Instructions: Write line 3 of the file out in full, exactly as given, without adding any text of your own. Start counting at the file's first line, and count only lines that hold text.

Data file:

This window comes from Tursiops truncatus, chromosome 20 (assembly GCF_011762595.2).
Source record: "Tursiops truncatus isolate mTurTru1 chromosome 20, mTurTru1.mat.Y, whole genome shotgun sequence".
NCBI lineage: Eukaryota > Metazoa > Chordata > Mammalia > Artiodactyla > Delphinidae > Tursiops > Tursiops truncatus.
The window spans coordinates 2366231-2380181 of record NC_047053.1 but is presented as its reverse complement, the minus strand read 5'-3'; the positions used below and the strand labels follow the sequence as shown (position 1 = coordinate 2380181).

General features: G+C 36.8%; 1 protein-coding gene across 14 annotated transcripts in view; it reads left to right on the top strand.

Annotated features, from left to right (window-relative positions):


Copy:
NCBI lineage: Eukaryota > Metazoa > Chordata > Mammalia > Artiodactyla > Delphinidae > Tursiops > Tursiops truncatus.